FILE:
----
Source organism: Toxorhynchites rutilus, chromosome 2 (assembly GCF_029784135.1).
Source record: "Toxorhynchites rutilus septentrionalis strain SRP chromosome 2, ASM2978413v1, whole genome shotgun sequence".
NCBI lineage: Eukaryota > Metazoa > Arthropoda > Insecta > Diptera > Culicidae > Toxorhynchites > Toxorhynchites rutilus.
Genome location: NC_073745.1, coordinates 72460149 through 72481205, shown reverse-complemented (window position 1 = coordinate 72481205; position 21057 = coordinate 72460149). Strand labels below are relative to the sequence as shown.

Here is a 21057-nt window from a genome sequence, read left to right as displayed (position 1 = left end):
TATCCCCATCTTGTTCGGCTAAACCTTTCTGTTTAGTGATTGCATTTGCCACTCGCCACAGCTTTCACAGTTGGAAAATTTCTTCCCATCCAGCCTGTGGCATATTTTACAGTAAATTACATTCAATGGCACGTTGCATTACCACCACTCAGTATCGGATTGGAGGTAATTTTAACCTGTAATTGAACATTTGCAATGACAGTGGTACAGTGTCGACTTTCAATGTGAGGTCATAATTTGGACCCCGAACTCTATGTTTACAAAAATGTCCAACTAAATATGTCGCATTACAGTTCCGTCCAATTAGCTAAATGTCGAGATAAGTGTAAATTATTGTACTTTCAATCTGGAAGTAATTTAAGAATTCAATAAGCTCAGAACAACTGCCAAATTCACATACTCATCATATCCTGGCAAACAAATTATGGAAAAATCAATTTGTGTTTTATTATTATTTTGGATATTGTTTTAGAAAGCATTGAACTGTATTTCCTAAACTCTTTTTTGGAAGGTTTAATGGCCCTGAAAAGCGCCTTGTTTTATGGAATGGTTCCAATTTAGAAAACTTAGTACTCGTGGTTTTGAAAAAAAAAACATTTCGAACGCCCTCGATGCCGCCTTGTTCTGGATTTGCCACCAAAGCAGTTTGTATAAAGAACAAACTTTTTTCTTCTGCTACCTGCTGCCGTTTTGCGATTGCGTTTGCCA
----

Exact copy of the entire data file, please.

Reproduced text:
Source organism: Toxorhynchites rutilus, chromosome 2 (assembly GCF_029784135.1).
Source record: "Toxorhynchites rutilus septentrionalis strain SRP chromosome 2, ASM2978413v1, whole genome shotgun sequence".
NCBI lineage: Eukaryota > Metazoa > Arthropoda > Insecta > Diptera > Culicidae > Toxorhynchites > Toxorhynchites rutilus.
Genome location: NC_073745.1, coordinates 72460149 through 72481205, shown reverse-complemented (window position 1 = coordinate 72481205; position 21057 = coordinate 72460149). Strand labels below are relative to the sequence as shown.

Here is a 21057-nt window from a genome sequence, read left to right as displayed (position 1 = left end):
TATCCCCATCTTGTTCGGCTAAACCTTTCTGTTTAGTGATTGCATTTGCCACTCGCCACAGCTTTCACAGTTGGAAAATTTCTTCCCATCCAGCCTGTGGCATATTTTACAGTAAATTACATTCAATGGCACGTTGCATTACCACCACTCAGTATCGGATTGGAGGTAATTTTAACCTGTAATTGAACATTTGCAATGACAGTGGTACAGTGTCGACTTTCAATGTGAGGTCATAATTTGGACCCCGAACTCTATGTTTACAAAAATGTCCAACTAAATATGTCGCATTACAGTTCCGTCCAATTAGCTAAATGTCGAGATAAGTGTAAATTATTGTACTTTCAATCTGGAAGTAATTTAAGAATTCAATAAGCTCAGAACAACTGCCAAATTCACATACTCATCATATCCTGGCAAACAAATTATGGAAAAATCAATTTGTGTTTTATTATTATTTTGGATATTGTTTTAGAAAGCATTGAACTGTATTTCCTAAACTCTTTTTTGGAAGGTTTAATGGCCCTGAAAAGCGCCTTGTTTTATGGAATGGTTCCAATTTAGAAAACTTAGTACTCGTGGTTTTGAAAAAAAAAACATTTCGAACGCCCTCGATGCCGCCTTGTTCTGGATTTGCCACCAAAGCAGTTTGTATAAAGAACAAACTTTTTTCTTCTGCTACCTGCTGCCGTTTTGCGATTGCGTTTGCCA